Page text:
I promised myself to make an escape from my current-every-day to read Lordson’s book during this quieter time and will make that happen in the next days. I can’t wait!

    • Joan, as you can see, I’m taking a more liberal approach to “what does this word bring up?” than an inventory. I was taught to do mindmaps to open new connections in the brain, starting with a prompt in the center, and that’s the way I started, even if only in my mind. Hmmm… maybe I’ll do this for real for the next prompt.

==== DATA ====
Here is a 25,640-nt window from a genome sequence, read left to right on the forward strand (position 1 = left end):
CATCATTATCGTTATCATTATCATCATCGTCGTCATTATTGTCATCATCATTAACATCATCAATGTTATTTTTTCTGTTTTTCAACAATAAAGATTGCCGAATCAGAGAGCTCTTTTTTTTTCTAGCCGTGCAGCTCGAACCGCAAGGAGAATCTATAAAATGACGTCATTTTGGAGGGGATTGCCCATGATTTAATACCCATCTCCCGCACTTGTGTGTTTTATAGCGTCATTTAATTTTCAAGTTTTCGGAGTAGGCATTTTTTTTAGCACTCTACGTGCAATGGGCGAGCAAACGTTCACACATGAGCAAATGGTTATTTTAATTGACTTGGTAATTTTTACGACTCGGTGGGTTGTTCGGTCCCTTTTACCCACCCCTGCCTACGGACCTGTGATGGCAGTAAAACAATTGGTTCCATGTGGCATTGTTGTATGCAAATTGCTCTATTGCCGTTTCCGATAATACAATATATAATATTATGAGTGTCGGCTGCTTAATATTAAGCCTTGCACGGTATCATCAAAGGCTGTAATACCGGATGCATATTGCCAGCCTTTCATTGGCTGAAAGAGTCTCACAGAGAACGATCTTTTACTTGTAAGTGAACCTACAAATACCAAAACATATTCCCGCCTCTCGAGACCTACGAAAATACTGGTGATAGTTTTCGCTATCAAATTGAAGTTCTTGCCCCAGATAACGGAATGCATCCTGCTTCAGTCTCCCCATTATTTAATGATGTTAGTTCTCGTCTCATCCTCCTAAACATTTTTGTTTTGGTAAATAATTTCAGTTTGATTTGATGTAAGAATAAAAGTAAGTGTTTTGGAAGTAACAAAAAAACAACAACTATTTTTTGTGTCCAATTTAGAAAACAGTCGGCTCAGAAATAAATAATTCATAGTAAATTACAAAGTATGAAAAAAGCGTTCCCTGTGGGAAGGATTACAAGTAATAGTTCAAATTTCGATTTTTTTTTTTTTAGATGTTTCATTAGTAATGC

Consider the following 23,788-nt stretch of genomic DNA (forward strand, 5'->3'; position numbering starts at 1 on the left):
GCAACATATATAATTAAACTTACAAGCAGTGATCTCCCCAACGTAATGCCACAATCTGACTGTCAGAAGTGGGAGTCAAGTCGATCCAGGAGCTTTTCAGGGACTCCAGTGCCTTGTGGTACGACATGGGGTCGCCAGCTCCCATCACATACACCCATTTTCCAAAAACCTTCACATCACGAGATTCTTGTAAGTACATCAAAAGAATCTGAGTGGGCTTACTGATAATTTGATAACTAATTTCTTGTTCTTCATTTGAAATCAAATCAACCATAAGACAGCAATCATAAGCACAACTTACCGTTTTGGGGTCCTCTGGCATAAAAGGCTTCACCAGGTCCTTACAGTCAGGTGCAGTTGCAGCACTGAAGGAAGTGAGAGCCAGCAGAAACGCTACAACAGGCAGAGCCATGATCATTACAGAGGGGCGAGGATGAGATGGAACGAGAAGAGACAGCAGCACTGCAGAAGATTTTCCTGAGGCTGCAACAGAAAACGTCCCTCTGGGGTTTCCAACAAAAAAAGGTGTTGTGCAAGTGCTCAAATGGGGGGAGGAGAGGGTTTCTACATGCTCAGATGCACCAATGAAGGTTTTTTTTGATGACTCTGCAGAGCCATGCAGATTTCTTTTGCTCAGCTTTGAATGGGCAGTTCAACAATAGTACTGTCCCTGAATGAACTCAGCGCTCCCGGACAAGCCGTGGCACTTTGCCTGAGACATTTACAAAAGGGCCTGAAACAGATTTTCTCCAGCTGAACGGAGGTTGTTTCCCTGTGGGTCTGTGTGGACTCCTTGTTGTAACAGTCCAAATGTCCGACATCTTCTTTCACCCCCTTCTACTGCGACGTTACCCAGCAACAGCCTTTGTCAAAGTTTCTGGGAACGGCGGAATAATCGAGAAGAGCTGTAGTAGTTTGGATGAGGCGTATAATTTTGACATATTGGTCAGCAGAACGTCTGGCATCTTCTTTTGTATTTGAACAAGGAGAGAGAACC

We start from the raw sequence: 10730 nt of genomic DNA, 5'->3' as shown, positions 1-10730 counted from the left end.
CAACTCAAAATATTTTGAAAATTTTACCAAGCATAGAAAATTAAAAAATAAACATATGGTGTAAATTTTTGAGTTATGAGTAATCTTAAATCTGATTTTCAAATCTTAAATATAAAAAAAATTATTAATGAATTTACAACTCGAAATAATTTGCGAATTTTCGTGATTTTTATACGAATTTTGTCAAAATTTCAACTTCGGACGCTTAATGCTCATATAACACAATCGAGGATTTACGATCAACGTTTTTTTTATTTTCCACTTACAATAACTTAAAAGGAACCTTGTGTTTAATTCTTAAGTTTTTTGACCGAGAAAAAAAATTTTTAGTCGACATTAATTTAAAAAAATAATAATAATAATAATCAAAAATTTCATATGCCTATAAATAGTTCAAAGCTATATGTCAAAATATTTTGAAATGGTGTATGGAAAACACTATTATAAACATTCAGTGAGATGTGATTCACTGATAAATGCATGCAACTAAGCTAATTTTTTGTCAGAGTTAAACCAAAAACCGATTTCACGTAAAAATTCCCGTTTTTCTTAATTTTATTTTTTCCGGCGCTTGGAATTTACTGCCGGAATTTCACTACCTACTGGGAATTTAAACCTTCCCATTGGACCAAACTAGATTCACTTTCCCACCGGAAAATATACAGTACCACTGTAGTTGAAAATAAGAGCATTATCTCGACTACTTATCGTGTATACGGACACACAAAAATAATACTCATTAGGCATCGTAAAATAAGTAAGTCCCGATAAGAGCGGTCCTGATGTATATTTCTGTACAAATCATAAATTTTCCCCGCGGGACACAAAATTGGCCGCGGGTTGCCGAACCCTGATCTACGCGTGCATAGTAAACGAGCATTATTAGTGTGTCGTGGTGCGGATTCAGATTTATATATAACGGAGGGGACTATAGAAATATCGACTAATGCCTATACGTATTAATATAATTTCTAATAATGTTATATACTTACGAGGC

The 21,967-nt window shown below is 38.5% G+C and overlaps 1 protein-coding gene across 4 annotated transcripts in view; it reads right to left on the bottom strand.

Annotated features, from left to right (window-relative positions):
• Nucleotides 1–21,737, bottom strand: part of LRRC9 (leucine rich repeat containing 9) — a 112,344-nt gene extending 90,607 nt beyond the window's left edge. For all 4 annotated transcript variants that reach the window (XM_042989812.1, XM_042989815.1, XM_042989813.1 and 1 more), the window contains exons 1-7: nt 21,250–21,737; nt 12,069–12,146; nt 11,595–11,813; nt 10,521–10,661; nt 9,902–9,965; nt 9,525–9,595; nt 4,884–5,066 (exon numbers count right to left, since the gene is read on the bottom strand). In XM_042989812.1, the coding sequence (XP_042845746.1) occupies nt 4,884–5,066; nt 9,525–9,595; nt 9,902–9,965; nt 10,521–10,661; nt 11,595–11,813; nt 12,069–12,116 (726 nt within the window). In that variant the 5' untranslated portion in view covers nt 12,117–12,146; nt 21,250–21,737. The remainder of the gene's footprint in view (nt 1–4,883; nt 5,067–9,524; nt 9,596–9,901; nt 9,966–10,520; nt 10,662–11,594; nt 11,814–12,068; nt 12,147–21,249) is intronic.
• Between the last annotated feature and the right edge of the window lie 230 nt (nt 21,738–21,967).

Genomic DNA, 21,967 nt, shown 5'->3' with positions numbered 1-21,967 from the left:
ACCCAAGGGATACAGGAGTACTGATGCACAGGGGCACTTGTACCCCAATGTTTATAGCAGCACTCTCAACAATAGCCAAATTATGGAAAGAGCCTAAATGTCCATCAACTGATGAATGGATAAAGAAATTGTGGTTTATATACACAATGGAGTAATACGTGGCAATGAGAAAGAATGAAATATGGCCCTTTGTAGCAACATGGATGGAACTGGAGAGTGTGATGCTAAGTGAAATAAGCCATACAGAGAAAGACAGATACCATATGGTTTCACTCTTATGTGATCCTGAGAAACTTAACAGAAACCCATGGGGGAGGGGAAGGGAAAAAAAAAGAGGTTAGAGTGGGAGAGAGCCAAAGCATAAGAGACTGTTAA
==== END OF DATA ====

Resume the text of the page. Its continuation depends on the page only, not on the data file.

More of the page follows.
Although I read a lot, I lack your imagination to really “place” me in a new environment described in a book. I seldom read sci fi or fantasy. Maybe why I feel the urge to travel for real.

      And yes, let’s keep going with what feels right, the flow of things. (Enjoy the book! Let me–or the world–know what you think…) 🌸🙏🌸